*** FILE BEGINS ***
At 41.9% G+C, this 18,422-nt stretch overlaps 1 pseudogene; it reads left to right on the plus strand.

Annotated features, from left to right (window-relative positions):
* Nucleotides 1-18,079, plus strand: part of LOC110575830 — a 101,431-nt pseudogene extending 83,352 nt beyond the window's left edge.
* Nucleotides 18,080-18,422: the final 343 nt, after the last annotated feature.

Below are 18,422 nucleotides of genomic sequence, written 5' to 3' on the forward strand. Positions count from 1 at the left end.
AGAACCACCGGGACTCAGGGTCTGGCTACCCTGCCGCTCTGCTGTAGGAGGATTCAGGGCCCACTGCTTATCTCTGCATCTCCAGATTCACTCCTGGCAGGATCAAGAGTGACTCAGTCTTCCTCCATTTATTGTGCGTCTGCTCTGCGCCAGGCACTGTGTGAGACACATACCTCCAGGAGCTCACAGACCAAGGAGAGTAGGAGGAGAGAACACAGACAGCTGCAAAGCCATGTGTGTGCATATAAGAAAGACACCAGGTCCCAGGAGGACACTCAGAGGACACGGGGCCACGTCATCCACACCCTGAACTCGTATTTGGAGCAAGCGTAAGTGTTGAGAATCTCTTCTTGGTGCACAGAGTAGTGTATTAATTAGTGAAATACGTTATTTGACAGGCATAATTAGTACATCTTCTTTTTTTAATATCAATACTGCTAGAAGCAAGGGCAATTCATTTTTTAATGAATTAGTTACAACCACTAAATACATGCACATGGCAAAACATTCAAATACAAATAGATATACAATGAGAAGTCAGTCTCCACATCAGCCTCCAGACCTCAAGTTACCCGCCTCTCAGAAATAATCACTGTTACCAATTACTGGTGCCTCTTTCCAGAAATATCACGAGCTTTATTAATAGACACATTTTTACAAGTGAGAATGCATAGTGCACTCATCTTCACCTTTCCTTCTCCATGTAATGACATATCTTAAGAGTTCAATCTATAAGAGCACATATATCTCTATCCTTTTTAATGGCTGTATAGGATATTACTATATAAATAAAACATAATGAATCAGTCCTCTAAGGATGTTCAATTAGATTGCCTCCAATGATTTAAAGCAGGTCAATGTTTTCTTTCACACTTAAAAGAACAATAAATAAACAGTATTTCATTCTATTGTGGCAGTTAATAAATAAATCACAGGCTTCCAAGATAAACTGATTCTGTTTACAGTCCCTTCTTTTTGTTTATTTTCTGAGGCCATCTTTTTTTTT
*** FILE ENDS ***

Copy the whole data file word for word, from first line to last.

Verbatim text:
At 41.9% G+C, this 18,422-nt stretch overlaps 1 pseudogene; it reads left to right on the plus strand.

Annotated features, from left to right (window-relative positions):
* Nucleotides 1-18,079, plus strand: part of LOC110575830 — a 101,431-nt pseudogene extending 83,352 nt beyond the window's left edge.
* Nucleotides 18,080-18,422: the final 343 nt, after the last annotated feature.

Below are 18,422 nucleotides of genomic sequence, written 5' to 3' on the forward strand. Positions count from 1 at the left end.
AGAACCACCGGGACTCAGGGTCTGGCTACCCTGCCGCTCTGCTGTAGGAGGATTCAGGGCCCACTGCTTATCTCTGCATCTCCAGATTCACTCCTGGCAGGATCAAGAGTGACTCAGTCTTCCTCCATTTATTGTGCGTCTGCTCTGCGCCAGGCACTGTGTGAGACACATACCTCCAGGAGCTCACAGACCAAGGAGAGTAGGAGGAGAGAACACAGACAGCTGCAAAGCCATGTGTGTGCATATAAGAAAGACACCAGGTCCCAGGAGGACACTCAGAGGACACGGGGCCACGTCATCCACACCCTGAACTCGTATTTGGAGCAAGCGTAAGTGTTGAGAATCTCTTCTTGGTGCACAGAGTAGTGTATTAATTAGTGAAATACGTTATTTGACAGGCATAATTAGTACATCTTCTTTTTTTAATATCAATACTGCTAGAAGCAAGGGCAATTCATTTTTTAATGAATTAGTTACAACCACTAAATACATGCACATGGCAAAACATTCAAATACAAATAGATATACAATGAGAAGTCAGTCTCCACATCAGCCTCCAGACCTCAAGTTACCCGCCTCTCAGAAATAATCACTGTTACCAATTACTGGTGCCTCTTTCCAGAAATATCACGAGCTTTATTAATAGACACATTTTTACAAGTGAGAATGCATAGTGCACTCATCTTCACCTTTCCTTCTCCATGTAATGACATATCTTAAGAGTTCAATCTATAAGAGCACATATATCTCTATCCTTTTTAATGGCTGTATAGGATATTACTATATAAATAAAACATAATGAATCAGTCCTCTAAGGATGTTCAATTAGATTGCCTCCAATGATTTAAAGCAGGTCAATGTTTTCTTTCACACTTAAAAGAACAATAAATAAACAGTATTTCATTCTATTGTGGCAGTTAATAAATAAATCACAGGCTTCCAAGATAAACTGATTCTGTTTACAGTCCCTTCTTTTTGTTTATTTTCTGAGGCCATCTTTTTTTTT